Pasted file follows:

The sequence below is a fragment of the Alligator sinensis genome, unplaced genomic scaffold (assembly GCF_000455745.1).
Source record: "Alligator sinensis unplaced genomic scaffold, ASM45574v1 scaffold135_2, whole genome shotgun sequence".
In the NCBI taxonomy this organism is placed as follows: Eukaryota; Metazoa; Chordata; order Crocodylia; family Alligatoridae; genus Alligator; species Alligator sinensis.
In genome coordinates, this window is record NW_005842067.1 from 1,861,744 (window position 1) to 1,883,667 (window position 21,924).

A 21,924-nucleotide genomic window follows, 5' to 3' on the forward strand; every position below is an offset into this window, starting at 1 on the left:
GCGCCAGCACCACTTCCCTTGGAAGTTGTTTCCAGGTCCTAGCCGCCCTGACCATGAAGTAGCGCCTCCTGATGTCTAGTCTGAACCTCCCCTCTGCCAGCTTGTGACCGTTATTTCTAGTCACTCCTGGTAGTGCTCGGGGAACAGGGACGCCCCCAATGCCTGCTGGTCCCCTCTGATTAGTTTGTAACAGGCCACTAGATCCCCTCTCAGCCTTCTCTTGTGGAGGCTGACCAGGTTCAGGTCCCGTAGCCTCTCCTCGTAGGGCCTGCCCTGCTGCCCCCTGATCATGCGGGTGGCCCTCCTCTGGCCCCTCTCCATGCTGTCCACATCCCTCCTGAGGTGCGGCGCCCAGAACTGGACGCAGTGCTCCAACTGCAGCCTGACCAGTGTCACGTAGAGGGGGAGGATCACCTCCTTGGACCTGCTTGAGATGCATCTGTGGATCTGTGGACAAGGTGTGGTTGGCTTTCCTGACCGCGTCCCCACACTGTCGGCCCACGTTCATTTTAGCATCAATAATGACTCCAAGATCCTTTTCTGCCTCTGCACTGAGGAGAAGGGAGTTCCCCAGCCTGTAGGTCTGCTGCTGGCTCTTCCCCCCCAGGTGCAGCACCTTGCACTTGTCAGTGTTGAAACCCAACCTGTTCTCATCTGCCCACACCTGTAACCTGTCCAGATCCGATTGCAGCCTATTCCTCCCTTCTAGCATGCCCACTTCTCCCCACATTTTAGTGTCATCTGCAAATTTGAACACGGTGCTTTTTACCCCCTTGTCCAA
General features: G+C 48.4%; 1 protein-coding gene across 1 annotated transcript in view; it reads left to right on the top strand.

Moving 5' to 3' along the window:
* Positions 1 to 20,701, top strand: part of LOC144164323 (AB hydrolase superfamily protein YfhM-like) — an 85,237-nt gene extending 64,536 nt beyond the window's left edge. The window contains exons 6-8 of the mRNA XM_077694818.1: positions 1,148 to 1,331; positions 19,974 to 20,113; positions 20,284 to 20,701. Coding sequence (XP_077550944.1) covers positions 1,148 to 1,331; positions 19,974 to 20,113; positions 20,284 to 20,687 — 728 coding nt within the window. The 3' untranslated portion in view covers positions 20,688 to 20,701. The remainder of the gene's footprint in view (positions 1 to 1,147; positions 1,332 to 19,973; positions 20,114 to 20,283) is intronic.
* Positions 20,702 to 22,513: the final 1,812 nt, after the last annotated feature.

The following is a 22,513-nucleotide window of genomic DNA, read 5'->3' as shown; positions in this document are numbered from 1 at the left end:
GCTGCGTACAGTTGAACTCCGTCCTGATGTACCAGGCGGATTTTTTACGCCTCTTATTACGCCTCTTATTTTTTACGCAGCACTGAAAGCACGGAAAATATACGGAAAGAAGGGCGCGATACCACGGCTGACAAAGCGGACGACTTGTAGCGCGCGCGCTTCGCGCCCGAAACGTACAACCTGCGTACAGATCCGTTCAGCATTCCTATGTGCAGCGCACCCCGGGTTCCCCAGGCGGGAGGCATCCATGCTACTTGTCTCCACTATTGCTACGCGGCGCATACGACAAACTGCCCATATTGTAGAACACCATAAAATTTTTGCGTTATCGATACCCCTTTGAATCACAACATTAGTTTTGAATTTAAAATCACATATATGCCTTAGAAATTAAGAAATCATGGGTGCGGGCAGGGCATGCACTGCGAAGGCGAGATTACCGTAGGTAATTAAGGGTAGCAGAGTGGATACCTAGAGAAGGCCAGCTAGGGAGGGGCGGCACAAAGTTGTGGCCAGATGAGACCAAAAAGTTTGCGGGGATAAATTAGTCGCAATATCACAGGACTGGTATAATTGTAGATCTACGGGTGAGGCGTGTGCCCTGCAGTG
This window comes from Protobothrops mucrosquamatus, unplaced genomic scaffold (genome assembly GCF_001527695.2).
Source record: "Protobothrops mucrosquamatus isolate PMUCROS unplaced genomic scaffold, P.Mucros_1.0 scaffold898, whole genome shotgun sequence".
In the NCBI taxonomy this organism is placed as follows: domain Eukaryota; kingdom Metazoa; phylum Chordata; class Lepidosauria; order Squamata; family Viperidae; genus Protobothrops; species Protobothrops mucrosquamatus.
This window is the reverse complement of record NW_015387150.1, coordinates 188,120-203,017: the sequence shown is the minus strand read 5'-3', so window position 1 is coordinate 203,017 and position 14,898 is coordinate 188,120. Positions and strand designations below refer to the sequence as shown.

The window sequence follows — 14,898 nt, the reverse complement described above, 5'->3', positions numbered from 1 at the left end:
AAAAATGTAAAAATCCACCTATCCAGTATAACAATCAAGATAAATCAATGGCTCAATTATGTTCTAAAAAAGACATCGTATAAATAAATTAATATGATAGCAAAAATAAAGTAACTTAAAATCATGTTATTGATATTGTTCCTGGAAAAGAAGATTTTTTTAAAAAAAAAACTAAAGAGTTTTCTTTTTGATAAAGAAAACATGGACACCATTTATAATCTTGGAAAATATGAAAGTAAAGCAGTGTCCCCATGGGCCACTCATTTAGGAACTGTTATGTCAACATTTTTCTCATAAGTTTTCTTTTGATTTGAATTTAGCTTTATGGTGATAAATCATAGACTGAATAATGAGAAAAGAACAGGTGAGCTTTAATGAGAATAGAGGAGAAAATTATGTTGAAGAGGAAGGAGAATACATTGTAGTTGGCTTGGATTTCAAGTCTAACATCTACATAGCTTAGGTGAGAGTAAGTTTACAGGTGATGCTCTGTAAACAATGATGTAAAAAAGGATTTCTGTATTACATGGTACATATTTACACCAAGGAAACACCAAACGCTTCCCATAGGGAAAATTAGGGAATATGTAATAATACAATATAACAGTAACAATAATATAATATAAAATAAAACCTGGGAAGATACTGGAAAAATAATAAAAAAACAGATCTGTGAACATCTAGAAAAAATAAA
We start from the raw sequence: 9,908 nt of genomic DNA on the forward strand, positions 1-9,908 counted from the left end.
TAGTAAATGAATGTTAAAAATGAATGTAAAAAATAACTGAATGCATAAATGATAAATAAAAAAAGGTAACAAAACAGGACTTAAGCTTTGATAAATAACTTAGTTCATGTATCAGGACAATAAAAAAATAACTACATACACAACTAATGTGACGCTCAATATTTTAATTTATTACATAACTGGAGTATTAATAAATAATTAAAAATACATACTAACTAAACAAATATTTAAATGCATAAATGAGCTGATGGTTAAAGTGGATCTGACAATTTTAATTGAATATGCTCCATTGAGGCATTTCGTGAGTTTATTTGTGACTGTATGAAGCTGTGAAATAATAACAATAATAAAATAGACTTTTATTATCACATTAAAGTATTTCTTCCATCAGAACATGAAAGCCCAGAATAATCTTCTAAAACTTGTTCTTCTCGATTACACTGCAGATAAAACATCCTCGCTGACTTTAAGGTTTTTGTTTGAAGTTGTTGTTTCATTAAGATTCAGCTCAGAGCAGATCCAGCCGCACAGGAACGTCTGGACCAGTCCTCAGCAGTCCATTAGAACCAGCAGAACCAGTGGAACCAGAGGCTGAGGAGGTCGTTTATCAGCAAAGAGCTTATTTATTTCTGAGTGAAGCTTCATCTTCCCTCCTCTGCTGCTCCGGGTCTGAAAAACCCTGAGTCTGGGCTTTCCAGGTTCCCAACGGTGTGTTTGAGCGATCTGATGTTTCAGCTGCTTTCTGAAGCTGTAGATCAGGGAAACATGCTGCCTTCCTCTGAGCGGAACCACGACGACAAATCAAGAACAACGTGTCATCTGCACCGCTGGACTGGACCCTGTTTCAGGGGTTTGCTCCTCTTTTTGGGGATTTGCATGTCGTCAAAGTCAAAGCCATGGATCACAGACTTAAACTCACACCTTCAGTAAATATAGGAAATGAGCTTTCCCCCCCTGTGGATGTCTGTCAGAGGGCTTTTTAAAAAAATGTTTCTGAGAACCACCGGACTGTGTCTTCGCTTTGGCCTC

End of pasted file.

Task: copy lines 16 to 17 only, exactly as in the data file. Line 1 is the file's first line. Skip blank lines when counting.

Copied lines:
This window is the reverse complement of record NW_015387150.1, coordinates 188,120-203,017: the sequence shown is the minus strand read 5'-3', so window position 1 is coordinate 203,017 and position 14,898 is coordinate 188,120. Positions and strand designations below refer to the sequence as shown.

The window sequence follows — 14,898 nt, the reverse complement described above, 5'->3', positions numbered from 1 at the left end: